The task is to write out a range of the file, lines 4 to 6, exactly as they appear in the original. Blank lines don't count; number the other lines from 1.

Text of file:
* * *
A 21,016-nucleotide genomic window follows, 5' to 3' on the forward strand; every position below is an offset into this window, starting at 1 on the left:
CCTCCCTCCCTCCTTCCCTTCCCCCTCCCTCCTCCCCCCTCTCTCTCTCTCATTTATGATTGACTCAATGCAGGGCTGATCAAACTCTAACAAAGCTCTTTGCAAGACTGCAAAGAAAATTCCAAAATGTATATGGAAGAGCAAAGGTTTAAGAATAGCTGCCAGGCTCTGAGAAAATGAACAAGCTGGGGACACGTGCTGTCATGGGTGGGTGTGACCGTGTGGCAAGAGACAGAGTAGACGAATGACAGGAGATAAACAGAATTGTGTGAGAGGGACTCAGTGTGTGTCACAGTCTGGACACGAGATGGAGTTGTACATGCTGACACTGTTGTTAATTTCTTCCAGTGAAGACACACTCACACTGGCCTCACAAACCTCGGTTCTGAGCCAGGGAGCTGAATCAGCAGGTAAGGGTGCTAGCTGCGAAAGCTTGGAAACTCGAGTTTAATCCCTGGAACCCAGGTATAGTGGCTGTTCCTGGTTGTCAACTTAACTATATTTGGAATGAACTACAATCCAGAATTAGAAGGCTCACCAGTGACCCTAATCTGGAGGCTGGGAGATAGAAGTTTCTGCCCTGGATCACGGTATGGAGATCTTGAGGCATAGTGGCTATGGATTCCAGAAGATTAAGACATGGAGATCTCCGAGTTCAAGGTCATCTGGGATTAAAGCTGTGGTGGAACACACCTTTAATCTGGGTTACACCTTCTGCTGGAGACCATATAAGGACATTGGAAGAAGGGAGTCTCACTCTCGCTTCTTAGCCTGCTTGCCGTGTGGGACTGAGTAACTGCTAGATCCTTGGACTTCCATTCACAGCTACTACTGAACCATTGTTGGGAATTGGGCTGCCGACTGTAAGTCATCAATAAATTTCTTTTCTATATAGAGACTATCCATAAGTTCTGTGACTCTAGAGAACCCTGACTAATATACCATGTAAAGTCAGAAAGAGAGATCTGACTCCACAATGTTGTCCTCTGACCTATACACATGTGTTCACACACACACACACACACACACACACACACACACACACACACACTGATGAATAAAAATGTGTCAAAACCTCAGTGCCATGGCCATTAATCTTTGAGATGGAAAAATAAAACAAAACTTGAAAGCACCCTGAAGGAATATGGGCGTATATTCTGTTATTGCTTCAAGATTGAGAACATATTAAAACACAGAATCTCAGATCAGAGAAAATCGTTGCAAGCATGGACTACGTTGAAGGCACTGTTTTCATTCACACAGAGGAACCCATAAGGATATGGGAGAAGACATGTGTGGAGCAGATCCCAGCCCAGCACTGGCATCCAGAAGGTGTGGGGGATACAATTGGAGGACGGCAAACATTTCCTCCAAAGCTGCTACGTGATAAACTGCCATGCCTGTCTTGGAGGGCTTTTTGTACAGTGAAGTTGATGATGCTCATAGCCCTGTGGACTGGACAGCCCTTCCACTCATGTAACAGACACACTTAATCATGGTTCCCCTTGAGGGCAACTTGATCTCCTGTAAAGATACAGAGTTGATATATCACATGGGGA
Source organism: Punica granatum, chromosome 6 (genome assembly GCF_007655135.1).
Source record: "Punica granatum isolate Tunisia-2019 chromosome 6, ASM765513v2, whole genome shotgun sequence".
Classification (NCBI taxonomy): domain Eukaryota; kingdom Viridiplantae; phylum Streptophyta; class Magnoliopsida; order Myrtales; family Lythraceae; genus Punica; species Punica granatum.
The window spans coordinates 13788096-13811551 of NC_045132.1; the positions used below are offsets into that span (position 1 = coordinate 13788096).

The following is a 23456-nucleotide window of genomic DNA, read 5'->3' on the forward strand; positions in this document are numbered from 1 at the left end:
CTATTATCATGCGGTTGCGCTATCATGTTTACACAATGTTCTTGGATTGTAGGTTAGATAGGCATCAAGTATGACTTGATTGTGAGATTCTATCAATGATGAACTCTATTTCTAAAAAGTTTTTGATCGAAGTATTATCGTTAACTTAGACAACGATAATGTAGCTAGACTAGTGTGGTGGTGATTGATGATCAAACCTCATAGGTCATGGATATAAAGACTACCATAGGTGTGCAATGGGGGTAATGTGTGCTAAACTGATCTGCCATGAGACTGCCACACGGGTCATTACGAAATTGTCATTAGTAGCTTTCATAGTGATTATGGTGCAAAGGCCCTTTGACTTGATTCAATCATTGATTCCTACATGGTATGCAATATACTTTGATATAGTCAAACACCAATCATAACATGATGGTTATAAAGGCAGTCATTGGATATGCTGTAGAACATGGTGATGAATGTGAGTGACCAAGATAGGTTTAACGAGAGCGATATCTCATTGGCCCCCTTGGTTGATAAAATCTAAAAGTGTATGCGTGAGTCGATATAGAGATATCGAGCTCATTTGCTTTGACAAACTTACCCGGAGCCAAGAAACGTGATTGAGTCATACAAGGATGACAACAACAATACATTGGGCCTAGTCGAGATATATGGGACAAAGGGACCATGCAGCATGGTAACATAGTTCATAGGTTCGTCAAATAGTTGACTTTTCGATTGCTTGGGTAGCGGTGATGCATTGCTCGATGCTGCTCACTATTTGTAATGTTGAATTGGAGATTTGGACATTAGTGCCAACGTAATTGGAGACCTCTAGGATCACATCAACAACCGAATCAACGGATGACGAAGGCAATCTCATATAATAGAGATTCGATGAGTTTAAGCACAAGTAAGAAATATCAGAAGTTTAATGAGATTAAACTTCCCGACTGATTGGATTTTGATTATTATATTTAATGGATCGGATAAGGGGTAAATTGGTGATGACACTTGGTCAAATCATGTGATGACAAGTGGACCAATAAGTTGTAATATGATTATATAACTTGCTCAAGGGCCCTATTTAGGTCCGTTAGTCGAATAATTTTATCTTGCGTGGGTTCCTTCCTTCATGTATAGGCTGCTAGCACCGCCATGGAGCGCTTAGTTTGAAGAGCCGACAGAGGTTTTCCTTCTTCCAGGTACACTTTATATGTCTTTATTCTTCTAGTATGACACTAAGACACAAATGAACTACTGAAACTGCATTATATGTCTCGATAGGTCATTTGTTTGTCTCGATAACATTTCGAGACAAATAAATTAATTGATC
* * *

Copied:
Source record: "Punica granatum isolate Tunisia-2019 chromosome 6, ASM765513v2, whole genome shotgun sequence".
Classification (NCBI taxonomy): domain Eukaryota; kingdom Viridiplantae; phylum Streptophyta; class Magnoliopsida; order Myrtales; family Lythraceae; genus Punica; species Punica granatum.
The window spans coordinates 13788096-13811551 of NC_045132.1; the positions used below are offsets into that span (position 1 = coordinate 13788096).